Graduation Date

5-2022

Document Type

Capstone Project

Project Type

Mixed Methods

Degree Name

Master of Science in Occupational Therapy

Program

Occupational Therapy

Program Chair

Julia Wilbarger, PhD, OTR/L

Faculty Advisor

Laura Greiss Hess, PhD, OTR/L

Abstract

Assistive technology (AT) research has historically focused on skills that AT features can support (e.g. increased spelling, increased typing speed, etc.). In contrast, new research has examined the impact of AT on occupational engagement for individuals with disabilities, and AT in higher education with varying supports (Camarena et al., 2020; Gameuda et al., 2018; Malcolm & Roll, 2017). Due to the COVID pandemic, distance teaching/learning technology has become central to higher education (HE). Distance learning has caused uncertainties for students including creating an effective study routine (Peloso, et al., 2020). Further research is required for examining AT that can support self-regulation, time management, and academic skills. This research is a continued collaboration with Brain Education Strategies Technology (BEST), to empirically examine the use of AT including the BEST Suite© of apps (self-regulation, to do lists, and time management strategies) and Notability© (a dynamic note taking app), for HE students with and without disabilities. This research will emphasize an occupation centered lens examining the use of AT with an emphasis on distance learning due to COVID-19. This research employs mixed methods, (1) custom designed pre/post measures (quantitative descriptive data) and (2) structured interviews (qualitative analysis, constant comparison method, Corbin & Strauss, 2008) to examine the lived experiences and occupational impact from those using the AT. Participants in the 2021 research arm are 16 undergraduate students (n=16) from Dominican University of California (n=15 women, n=1 man, n=2 self-identify with disability). Our results indicate how an individual and occupation-centered approach to AT in HE can benefit students as demonstrated by their lived experiences and reported performance and satisfaction. Our findings provide preliminary evidence in support of adding OT/AT expertise as part of the current mentoring and coaching models employed in HE. This research has been funded by Dominican University, School of Health and Natural Sciences, Summer 2018 and 2019 Competitive Research Grants. This funding provides free software for all enrolled participants.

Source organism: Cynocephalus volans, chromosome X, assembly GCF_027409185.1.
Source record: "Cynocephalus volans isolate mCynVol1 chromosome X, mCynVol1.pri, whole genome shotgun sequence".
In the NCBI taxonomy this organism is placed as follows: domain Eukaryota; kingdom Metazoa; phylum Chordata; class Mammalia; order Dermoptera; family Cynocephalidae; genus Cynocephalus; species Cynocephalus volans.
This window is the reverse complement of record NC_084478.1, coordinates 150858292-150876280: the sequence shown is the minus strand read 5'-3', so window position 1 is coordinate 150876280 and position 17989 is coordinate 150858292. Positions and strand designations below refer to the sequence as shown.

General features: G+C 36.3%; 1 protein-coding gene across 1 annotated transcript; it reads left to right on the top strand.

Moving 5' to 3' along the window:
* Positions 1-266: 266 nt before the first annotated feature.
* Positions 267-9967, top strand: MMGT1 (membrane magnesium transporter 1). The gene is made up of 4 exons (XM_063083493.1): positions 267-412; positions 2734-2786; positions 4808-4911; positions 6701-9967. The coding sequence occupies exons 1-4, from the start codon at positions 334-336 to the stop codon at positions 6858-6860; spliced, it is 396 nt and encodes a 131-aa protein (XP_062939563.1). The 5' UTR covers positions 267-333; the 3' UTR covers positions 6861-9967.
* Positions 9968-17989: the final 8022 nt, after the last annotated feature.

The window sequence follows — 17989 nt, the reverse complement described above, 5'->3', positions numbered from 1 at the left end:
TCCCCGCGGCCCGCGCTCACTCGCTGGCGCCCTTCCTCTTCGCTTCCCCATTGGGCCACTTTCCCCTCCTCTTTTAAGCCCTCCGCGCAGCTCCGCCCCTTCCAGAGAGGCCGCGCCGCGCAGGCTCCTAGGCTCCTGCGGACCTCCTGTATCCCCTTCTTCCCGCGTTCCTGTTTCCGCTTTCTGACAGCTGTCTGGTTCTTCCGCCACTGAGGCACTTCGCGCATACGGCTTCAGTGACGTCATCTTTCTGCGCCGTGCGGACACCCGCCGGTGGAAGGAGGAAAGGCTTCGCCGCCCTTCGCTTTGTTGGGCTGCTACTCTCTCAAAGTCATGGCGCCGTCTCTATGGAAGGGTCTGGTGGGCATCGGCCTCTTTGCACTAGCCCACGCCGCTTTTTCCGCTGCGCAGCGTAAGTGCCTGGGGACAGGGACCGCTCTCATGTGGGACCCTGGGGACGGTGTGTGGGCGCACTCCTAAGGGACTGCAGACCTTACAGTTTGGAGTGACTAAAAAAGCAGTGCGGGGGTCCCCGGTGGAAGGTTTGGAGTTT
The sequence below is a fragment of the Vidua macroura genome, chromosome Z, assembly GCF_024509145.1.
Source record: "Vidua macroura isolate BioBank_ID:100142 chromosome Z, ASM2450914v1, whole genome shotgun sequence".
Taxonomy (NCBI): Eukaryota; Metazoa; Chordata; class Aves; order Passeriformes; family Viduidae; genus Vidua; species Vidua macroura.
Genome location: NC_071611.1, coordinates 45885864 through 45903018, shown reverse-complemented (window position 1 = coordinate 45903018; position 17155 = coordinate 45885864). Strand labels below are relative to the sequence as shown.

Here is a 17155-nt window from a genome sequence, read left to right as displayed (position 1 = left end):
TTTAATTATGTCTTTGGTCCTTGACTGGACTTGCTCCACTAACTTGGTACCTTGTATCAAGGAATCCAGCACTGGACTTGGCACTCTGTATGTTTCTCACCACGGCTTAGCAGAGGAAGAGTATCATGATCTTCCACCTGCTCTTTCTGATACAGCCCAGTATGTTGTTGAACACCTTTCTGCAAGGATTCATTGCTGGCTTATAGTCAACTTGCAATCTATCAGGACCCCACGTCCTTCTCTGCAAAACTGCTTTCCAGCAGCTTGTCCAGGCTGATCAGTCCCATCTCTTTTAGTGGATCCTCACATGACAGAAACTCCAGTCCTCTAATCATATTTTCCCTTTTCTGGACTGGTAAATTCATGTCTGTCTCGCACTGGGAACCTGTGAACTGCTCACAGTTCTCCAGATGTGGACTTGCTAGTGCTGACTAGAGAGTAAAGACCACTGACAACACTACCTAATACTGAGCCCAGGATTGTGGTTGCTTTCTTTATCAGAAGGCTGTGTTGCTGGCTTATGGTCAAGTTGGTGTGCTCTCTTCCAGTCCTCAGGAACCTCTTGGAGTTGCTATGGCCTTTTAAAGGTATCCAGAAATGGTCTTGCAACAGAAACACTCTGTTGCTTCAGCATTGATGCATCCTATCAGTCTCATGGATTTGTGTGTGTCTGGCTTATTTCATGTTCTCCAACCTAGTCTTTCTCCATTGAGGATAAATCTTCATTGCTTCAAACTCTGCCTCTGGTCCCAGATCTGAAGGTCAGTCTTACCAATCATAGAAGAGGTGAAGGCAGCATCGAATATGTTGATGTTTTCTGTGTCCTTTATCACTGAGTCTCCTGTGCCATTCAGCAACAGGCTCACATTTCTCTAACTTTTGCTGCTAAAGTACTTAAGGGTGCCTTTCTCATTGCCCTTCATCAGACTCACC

IRB Number

10706

Available for download on Monday, December 02, 2024

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